A very good story about someone using Hex to protect him from the rightful punishment for his crimes. . .the exact wrong thing to do once Hex discovers the truth. The art in this issue has a more cartoony style than usual that I didn't really like, but it wasn't terrible, I just like a darker art style for Jonah Hex.
In the course of a gun battle, an innocent girl is killed. Over the course of 4 years, the death haunts Hex and the girl's mother, who tries to kill him several times. Hex finally finds a way to let her go on with her life. A very nice tale. The dark and scratchy artwork is okay, but the faces aren't great.
The black and white cover is a bit strange because I thought I had a sketch variant, but I guess that's just the way it's supposed to be.
Jonah Hex finds his way down to the Louisiana swamps where he takes on a dying man's last request for revenge against the inbred family that killed him and his baby and took his wife prisoner. Not the best tale, but interesting to see Hex off the dusty plains. As for the art. . .I generally like Phil Noto, but he's not the artist for Jonah Hex (in my humble opinion). That said, the cover is great!
Guest starring one of my favorite western characters, El Diablo! Jonah and El Diablo find themselves working together, up to a point where the lines blur between justice and revenge. A direct sequel to the very first issue (these stories hop around in time) and what I think is the best issue of this series yet. The art is PERFECT for this weird western tale.
A so-so tale of Hex taking the side of a band of persecuted Mormons against a greedy shopkeeper and his colorful group of killers. The art is decent, but for once I'd say the one and done format wastes the potential of the villain and his mercenary gang. I'd like to know more about them. . .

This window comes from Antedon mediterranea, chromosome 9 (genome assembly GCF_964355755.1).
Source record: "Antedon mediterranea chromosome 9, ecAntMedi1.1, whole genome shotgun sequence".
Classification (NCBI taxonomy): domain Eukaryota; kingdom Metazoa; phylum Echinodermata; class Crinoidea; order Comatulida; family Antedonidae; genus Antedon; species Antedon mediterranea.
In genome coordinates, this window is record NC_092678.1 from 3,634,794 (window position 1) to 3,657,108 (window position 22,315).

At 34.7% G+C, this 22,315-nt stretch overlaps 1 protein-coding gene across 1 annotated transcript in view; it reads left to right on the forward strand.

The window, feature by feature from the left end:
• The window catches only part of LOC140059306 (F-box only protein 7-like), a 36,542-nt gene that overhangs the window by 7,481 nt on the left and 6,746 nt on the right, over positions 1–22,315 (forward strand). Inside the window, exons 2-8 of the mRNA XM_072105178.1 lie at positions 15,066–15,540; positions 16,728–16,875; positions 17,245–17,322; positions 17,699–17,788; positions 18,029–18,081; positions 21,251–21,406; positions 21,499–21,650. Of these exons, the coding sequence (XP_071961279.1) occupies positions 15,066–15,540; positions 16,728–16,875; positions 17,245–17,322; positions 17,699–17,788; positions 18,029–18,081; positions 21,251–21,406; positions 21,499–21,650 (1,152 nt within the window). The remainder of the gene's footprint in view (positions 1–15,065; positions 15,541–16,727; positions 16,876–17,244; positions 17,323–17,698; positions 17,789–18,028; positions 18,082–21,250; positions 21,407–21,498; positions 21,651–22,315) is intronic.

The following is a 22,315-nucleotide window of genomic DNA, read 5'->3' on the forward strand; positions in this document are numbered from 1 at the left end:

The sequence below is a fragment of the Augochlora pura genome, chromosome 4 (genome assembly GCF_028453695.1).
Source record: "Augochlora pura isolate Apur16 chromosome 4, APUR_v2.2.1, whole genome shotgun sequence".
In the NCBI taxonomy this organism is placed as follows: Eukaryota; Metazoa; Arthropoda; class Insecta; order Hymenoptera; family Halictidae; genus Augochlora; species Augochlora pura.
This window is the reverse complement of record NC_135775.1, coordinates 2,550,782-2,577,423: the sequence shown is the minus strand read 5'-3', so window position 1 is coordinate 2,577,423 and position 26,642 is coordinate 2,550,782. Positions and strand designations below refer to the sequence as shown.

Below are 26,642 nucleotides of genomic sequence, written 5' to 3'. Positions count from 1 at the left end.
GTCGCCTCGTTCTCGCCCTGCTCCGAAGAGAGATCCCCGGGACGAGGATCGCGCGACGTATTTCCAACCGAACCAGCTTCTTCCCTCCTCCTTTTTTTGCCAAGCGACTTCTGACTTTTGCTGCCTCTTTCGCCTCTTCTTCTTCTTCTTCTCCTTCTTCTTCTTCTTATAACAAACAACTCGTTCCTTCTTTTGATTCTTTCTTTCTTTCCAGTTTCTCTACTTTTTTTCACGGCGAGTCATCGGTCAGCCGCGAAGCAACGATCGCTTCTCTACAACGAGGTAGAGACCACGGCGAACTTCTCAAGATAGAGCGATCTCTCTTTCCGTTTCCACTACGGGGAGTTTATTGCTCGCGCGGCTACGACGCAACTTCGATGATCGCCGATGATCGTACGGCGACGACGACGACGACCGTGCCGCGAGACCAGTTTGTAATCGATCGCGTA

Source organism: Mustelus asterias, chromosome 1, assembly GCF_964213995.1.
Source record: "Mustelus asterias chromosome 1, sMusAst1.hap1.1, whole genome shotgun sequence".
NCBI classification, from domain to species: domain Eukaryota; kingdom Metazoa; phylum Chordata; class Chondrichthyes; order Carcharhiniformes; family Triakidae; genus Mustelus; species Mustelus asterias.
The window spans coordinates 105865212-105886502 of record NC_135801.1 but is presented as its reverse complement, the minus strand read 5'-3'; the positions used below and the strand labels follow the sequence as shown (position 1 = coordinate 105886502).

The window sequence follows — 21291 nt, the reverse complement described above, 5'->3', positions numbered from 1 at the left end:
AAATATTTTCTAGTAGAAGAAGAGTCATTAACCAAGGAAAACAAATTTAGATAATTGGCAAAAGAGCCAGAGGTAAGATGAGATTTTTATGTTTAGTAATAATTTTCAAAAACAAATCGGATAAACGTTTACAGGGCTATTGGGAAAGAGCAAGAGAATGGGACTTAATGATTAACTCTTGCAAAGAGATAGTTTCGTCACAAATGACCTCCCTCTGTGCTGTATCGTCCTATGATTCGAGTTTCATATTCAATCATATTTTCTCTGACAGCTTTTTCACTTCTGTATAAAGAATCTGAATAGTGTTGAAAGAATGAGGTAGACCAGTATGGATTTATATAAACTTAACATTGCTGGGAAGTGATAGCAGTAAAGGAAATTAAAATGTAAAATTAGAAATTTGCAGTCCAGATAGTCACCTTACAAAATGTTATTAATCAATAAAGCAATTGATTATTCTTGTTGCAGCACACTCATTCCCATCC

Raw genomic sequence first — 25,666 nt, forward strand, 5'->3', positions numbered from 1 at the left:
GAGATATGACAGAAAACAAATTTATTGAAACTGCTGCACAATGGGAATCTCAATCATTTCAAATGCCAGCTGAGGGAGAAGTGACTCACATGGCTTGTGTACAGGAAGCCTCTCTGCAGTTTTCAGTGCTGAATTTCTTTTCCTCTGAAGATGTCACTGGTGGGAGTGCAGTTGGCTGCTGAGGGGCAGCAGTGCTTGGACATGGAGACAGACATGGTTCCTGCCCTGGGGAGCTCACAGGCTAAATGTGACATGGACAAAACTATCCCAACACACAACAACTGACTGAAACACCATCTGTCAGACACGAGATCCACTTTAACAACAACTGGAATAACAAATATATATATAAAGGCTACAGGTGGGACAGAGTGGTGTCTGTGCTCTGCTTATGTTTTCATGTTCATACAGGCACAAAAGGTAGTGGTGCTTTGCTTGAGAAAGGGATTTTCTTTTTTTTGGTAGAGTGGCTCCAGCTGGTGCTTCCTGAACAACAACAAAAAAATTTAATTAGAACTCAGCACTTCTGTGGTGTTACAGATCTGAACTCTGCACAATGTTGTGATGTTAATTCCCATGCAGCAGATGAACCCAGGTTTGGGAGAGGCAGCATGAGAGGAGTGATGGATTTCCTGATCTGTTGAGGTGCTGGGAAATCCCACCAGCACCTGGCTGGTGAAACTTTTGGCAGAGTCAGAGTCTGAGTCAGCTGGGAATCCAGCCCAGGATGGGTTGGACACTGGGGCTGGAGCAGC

About a year in and it looks like they decided the one and done format wasn't going to cut it for every story, so they gave us the first 3 parter. . .the origin of Jonah Hex! All in all, not too bad to start with. The first chapter deals with Jonah's time in the Confederate army and his capture and torture by a sadistic Union officer. It's pretty much setup for a decades-long trail of revenge on the officer and his men. Not bad. . .not great, either.
The art is a bit cartoony, but the inking style gives it an extremely kinetic flair. I don't love it, but it's not bad.
The second part of Jonah Hex's origin story deals with his early life with a drunken, abusive father who never wanted him, who traded him into slavery to a band of Apache. Hex fights his way into acceptance by the tribe, but his love for White Fawn puts him at odds with the chief's son, who betrays him and leaves him for dead.
This chapter was quite a bit better than the first part of the story, and gave me a bit of sympathy for the cruel, hard man Jonah becomes. I still can't decide if I like the art style, but it's not terrible, and lends itself better to this chapter than it did the first.